a new experiment

August 24th, 2015. Filed under: research, writing.

The last year has found me fully immersed in the process of writing—a process that is constantly evolving as I experiment with new ways of thinking through words. I have been particularly interested in the ways that this blog might become part of that process. Beyond the more modest ambitions of opening a space to share work outside of academic paywall systems, encouraging me to develop a more regular writing practice, connecting with others in a more immediate way, and providing a place to assemble and test out ideas, I’m interested in the ways that blogging might push my thinking in new directions. Lauren Berlant, in reference to her blog Supervalent Thought, observes in an interview:

Supervalent Thought was an attempt for me to learn how to write, which is to say to learn better ways of mediating all the things I can bring to address a problem – in particular problems of seeing the subject constituted in non-sovereignty, in relationality, in the middle of the affective event. I think the practice of it has changed my writing a lot – one way I can tell this is that when I am writing I tend not to be blogging. I work on my entries, usually, for a long time. Because they really are thought by way of writing, and not just thought in writing, not just opinion.There was a little polemicism in the beginning, because I was writing during an intensively political season: but generally I see the blog entry as a staging area for feeling out the contours of a problem that was raised in an encounter. As for readers: I am really happy to be read, and occasionally the comment section induces interesting responses, but it’s also constrained, a little monologuish. I get lots of provocative email about entries, but I don’t write hoping to induce a response. I write hoping to move a problem somewhere, and in moving to open it up to different kinds of encounter with it, which changes its resonance and consequence and thereby its very structure.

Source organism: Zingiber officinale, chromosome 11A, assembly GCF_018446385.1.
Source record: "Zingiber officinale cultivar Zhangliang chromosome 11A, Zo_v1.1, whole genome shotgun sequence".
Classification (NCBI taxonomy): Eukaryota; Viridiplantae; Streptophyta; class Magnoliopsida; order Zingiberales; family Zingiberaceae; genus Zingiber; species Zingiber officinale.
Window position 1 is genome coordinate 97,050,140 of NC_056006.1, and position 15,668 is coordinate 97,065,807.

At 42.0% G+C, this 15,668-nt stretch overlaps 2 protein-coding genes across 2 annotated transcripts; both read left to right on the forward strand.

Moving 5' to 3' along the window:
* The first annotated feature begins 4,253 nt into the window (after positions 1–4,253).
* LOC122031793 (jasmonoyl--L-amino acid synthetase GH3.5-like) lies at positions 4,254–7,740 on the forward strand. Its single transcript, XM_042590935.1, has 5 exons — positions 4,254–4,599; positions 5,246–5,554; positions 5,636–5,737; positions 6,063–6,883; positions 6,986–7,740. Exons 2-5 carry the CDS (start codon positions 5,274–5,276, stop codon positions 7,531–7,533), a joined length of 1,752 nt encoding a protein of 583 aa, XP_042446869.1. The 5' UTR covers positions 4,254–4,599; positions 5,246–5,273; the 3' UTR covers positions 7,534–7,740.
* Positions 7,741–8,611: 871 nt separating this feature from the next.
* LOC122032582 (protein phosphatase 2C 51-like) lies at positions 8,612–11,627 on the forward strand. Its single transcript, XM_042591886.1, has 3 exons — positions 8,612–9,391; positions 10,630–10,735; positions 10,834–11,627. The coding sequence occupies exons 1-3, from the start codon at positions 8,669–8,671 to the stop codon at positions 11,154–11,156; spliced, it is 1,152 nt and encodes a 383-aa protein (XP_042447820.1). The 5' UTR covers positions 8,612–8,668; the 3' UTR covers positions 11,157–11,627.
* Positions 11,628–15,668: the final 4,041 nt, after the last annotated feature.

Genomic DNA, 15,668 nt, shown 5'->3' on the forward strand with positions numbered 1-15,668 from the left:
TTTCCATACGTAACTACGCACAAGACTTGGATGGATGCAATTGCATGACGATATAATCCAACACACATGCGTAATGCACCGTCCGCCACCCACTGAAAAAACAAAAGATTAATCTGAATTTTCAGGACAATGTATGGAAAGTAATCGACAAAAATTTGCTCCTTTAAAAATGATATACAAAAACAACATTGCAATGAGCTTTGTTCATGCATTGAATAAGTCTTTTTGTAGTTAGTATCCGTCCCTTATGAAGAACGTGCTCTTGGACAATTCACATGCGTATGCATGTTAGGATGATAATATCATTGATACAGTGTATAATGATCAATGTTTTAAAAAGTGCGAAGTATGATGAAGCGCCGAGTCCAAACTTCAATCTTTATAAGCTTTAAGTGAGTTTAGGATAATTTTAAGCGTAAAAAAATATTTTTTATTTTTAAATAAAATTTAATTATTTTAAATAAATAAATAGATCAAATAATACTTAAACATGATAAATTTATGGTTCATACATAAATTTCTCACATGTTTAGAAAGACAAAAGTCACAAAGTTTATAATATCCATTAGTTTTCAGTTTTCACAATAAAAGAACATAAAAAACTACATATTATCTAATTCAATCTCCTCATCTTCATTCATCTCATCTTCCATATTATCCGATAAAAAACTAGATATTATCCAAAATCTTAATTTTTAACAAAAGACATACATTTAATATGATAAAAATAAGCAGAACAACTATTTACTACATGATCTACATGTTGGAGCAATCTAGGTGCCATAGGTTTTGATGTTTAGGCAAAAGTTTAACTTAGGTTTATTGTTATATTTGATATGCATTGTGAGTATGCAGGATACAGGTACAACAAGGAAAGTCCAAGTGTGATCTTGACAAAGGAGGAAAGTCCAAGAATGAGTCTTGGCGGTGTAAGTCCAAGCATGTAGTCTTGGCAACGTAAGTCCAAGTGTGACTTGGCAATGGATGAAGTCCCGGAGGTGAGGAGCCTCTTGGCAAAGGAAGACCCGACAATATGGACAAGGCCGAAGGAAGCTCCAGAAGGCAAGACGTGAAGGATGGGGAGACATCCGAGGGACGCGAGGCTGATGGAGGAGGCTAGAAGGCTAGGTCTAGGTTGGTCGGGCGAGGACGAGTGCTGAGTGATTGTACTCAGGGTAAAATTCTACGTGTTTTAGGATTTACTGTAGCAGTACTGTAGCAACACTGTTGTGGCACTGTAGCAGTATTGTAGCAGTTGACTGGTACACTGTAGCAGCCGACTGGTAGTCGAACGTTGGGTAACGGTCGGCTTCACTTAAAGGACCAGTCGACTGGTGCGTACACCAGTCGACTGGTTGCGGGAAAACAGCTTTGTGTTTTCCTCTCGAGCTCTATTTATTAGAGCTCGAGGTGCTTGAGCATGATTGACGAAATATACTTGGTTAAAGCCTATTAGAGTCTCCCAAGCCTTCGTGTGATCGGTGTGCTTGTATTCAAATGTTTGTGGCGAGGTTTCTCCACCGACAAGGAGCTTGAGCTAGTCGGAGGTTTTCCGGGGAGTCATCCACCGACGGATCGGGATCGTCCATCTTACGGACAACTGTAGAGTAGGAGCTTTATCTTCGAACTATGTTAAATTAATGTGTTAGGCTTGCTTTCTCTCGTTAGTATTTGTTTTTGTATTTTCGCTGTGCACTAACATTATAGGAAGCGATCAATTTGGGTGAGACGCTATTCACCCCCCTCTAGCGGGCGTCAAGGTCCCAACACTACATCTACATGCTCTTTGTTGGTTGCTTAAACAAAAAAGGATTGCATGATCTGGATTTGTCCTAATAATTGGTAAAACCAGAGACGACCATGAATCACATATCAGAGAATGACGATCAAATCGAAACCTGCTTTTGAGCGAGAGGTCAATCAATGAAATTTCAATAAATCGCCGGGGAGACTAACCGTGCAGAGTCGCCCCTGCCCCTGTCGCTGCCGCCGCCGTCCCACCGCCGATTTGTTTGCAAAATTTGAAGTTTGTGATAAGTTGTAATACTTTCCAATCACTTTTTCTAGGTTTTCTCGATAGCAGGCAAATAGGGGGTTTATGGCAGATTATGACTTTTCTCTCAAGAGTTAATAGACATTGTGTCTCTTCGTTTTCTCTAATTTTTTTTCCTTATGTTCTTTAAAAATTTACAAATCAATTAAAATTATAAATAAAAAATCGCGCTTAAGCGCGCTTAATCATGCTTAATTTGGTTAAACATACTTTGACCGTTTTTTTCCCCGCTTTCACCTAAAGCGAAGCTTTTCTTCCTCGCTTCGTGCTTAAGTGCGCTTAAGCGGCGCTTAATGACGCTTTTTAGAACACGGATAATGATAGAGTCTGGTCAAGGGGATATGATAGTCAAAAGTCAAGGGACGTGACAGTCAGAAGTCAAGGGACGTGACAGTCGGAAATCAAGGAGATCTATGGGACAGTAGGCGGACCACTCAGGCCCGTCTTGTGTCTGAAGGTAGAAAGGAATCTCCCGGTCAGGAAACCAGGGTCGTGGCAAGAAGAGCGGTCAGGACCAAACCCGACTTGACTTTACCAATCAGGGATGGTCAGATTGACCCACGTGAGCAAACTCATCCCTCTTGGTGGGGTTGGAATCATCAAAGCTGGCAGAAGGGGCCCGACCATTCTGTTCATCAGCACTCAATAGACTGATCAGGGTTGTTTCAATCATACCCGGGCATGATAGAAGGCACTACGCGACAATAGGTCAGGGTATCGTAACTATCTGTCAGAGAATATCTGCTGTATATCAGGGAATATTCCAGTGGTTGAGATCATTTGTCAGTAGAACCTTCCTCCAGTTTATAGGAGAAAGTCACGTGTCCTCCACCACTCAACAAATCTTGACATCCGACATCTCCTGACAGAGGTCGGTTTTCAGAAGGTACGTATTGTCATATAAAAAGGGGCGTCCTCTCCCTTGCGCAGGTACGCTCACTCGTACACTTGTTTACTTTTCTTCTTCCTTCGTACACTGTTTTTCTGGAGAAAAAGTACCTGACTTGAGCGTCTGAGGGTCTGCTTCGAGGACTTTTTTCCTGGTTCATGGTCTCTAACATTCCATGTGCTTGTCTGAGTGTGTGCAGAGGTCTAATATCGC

Derek Gregory, who writes nearly everyday on his blog Geographical Imaginations, similarly reflects on his experience of blogging and its impact on his writing in a 2012 entry. In a more recent post, writing for a new book titled How We Write, blogging again is mentioned as an important part of his writing process.

And so begins this experiment in form, a public research notebook, really, which will contain and connect various issues in software, geography, politics, theory, visuality, and art, alongside the occasional bicycle.


For more discussions on academic blogging, see Sam Kinsley’s blog post “Being a Sharing Academic,” which links to a lot of good resources, including Anne Galloway’s dissertation chapter on blogging.

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